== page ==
Date of Award


Level of Access Assigned by Author

Campus-Only Thesis

Degree Name

Master of Science (MS)


Civil Engineering


William G. Davids

Second Committee Member

Michael L. Peterson

Third Committee Member

Eric N. Landis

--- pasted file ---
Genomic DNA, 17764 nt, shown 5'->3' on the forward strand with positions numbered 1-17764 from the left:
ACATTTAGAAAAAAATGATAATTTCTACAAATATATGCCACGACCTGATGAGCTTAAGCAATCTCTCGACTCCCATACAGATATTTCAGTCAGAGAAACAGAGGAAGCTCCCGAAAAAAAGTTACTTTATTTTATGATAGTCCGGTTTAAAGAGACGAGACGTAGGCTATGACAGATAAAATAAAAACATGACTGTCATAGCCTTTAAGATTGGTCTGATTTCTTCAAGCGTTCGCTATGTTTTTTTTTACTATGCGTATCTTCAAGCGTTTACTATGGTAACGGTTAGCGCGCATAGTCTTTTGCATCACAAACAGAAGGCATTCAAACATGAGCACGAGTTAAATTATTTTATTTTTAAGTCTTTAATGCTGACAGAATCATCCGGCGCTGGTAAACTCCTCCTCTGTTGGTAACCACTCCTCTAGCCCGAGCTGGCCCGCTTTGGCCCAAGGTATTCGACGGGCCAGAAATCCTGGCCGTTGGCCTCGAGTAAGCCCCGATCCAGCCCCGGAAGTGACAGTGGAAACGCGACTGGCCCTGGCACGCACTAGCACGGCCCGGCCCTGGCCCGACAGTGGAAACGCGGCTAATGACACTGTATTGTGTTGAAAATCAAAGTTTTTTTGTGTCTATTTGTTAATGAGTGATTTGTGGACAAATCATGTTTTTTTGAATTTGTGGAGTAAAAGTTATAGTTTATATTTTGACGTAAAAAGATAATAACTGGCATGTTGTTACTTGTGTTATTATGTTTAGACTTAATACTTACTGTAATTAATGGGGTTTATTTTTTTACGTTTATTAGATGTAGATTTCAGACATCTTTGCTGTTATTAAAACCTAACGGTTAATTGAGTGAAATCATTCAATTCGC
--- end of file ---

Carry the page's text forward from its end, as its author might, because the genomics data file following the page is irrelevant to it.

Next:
A key objective for military planners is reduced logistics cost for overseas deployments. Shelter continues to represent a significant factor in the weight, and volume required for forward military units. While inflatable fabric structures are not new, recent developments have vastly improved their load-carrying capability and durability which may allow them to replace traditional framed tent structures. The new inflated structures depend on improvements in the inflatable structural members called airbeams, which are essentially pressurized fabric tubes. Two major types of airbeam construction are; woven and braided. The woven beams are generally operated at lower pressures (50 to 85kPa), while the more recently developed braided beams operate at much higher pressures (276 to 552kPa). The internal pressure pre-tensions the fabric, effectively giving the fabric shear and compressive stiffness. Airbeams take the form of beams or arches and carry shear, moments and thrusts. Assessing the load-deformation response of an airbeam is essential in the design of an airbeam-supported tent. Modeling of the airbeams requires that fabric constitutive properties be available to obtain optimal design of airbeam structures. However, airbeam technology is relatively new; there are few standard tests for determining fabric constitutive properties and to be used for fabric quality control. This research reviews the current state of the art in textile testing and recommends test practices for accurately identifying the constitutive properties of the airbeam fabrics. Preliminary test results from loading of inflated airbeams have also been completed. These tests are critical to understanding the importance of fabric constitutive properties, operating pressure, and loading on airbeam load deformation response. Experimental test methods to determine constitutive properties of airbeam materials were developed for this thesis. The test methods were designed to incorporate the pressure effects on the constitutive properties. Tests performed included three and four point bend tests, tensile strip tests and tension-torsion testing. The elastic modulus E and shear modulus G were back calculated from the bend test data. This data was compared to the elastic and shear modulus directly calculated from the tension-torsion testing. Testing of airbeams and their components clearly showed the material property pressure dependence. The testing showed that the elastic modulus is less pressure dependent than the shear modulus. The higher initial the pre-strain, or internal pressure, the stiffer the response.